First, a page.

These memories resurfaced recently when I saw a show on the Food Network that had a segment on some restaurant that makes a chicken katsu burger. I really had developed a liking for it in Japan (you can see one of the commercial meals that I had that included it in my Noodle Soup entry). It’s a real comfort food. Suddenly, I was craving chicken katsudon again. Although I’d made the meat part before and could pretty much remember how to do it without help, I had to Google for how to make the eggs correctly, since they’re not simply scrambled eggs. I used the Chicken Katsudon recipe from Just One Cookbook, and in an attempt to make it a little bit healthier I made Baked Katsudon instead of fried. I was pretty happy with how it turned out, although I know where I made some mistakes. I was running out of time at the end (I had to get the kids fed and out the door to Guiding), so I skipped cooking the chicken in the egg mixture and instead just put it on top, which made it a little bit dry. I think I cooked the egg a bit too long; when I had it in Japan it was just a little bit runny, more like a sauce than a scrambled egg. I also didn’t have any parsley, which would really have made it pop a bit more visually. Also, although I did manage to make up some miso soup, I ran out of time to make a salad, and a meal like this really needs some kind of veggie, even if it’s just a quick pickle. But given that it’s been thirteen years since I’ve attempted this dish, I don’t think it turned out too badly. It did get positive reviews from the family just how it was, so I am encouraged enough to try it again.

Family Day Chicken Dinner

Yesterday was Family Day, which is neither a religious nor a festival holiday. Rather, it is mostly an excuse to have a day off in February (a month with no other statutory holidays in Ontario) when you are nominally supposed to spend doing fun things with your family. This year I didn’t even get to spend it with my entire household, since my husband was off to Sweden on business, the lucky duck. I’ve never had a job where they flew me halfway around the world to attend meetings, I’ll tell you that right now. So while he was visiting the Arctic Circle…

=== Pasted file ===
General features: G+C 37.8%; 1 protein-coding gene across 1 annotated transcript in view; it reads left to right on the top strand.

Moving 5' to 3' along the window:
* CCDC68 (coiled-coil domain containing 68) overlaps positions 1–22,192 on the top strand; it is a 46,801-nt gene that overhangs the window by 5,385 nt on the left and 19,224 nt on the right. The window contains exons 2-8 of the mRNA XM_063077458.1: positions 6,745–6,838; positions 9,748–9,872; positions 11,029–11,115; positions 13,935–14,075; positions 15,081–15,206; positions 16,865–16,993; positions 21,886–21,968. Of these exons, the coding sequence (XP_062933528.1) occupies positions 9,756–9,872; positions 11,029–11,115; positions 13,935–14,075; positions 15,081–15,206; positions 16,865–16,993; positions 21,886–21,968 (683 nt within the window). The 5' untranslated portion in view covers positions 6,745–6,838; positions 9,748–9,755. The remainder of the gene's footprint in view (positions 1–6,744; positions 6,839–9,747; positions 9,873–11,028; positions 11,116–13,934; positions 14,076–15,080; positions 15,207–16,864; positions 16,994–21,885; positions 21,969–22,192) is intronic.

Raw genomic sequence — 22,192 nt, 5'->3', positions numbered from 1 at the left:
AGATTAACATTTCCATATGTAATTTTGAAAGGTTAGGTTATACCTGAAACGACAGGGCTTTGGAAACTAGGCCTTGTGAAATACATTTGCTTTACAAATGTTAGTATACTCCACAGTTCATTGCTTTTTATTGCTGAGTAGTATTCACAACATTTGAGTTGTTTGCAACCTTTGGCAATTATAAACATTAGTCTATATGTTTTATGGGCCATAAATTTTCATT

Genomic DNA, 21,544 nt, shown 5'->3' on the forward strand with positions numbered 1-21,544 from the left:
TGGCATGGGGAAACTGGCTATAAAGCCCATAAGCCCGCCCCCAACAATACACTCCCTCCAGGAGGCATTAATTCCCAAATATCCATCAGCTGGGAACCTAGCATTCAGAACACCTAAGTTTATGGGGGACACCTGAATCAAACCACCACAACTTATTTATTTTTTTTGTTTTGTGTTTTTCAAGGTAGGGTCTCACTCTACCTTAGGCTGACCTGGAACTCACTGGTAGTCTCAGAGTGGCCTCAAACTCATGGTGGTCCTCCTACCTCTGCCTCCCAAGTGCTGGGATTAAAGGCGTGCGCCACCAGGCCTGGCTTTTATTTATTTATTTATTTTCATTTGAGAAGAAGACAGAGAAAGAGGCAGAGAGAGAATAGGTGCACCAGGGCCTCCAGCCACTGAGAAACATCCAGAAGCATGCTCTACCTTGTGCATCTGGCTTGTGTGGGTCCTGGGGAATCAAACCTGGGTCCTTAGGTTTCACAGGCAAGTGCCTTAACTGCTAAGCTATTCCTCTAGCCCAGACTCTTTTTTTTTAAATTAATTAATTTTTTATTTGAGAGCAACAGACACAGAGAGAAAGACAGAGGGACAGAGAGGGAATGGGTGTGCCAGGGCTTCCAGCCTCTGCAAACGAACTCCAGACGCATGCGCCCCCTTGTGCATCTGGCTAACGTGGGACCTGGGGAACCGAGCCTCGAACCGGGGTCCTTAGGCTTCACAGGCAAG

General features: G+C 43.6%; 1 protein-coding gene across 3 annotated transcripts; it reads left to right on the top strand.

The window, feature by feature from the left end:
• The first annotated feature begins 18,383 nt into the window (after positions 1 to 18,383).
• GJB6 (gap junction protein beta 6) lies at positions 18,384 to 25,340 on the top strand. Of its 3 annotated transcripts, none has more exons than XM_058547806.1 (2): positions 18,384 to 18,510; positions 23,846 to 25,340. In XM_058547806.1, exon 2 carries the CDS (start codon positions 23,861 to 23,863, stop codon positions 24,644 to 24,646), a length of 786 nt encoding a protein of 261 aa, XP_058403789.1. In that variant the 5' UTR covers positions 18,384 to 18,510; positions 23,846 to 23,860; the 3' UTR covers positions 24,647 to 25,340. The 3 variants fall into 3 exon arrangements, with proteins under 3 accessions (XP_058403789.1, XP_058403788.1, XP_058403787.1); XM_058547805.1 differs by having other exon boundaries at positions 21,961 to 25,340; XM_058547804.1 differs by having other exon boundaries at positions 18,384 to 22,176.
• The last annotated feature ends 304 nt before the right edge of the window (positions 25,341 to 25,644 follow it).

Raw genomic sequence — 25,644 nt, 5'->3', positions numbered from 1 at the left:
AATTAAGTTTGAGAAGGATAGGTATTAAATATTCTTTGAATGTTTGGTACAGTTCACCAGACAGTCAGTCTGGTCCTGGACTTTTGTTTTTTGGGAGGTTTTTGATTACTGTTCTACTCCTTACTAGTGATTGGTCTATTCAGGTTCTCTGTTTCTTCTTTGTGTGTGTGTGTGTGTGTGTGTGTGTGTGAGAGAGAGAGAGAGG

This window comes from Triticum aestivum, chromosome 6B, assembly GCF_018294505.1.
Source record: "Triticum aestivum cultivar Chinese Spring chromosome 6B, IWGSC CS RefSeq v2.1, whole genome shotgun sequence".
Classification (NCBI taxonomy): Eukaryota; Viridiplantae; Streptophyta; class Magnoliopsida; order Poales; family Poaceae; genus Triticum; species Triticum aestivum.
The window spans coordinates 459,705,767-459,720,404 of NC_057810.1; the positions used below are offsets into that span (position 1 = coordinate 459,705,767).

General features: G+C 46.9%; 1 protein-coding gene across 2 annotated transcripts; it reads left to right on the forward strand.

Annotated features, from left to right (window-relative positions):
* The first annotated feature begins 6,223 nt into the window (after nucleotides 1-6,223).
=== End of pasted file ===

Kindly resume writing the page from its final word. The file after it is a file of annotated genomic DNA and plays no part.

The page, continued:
And driving on ice roads…

And eating smoked moose and visiting fortresses, I am here at home with the kids. I might just be a little bit jealous.

(From his photos, Sweden during the winter looks a heck of a lot like it does here in Canada, so I’m not as jealous as I might be if he were in the Bahamas or something. And to be fair, the only time he had to go explore was the weekend, since he is working. I’m trying to talk my way out of jealousy here, and it’s not working very well.)

I’d hoped to take the kids to Winterlude and possibly skating on the canal, but it’s been unseasonably warm since Sunday and it started pissing down rain about halfway through Monday. So instead we went to the Canada Agriculture and Food Museum for the afternoon. The highlight was all of the baby animals — most of whom, like the calf above, didn’t want to stay still long enough for a good picture. But the kids were thrilled to be able to pet the sheep and the goats and the calves, so it was a win. The calves were big favourites, since they were very sociable and leaned right into a good scratch. A few of them made my kids laugh by licking their hands and arms; I’m not sure whether they were looking for food, or tasting salt, or just investigating, but by the time we were out of the cow barn all of our winter coats needed a wash. After raising children and small animals, cow slobber doesn’t bother me that much, but that doesn’t mean I want to be wearing it any longer than I have to!

Given that we were out and about well after I’d usually be starting dinner, I needed something easy to feed the family when we got home. In the oven, I reheated the Costco rotisserie chicken that I’d bought the day before. I pricked a few potatoes with a fork and microwaved them until they were soft for easy “baked” potatoes. And then I steamed some spinach. Not the fanciest meal in my repertoire, but we had all worked up an appetite from our adventures, so it went down well.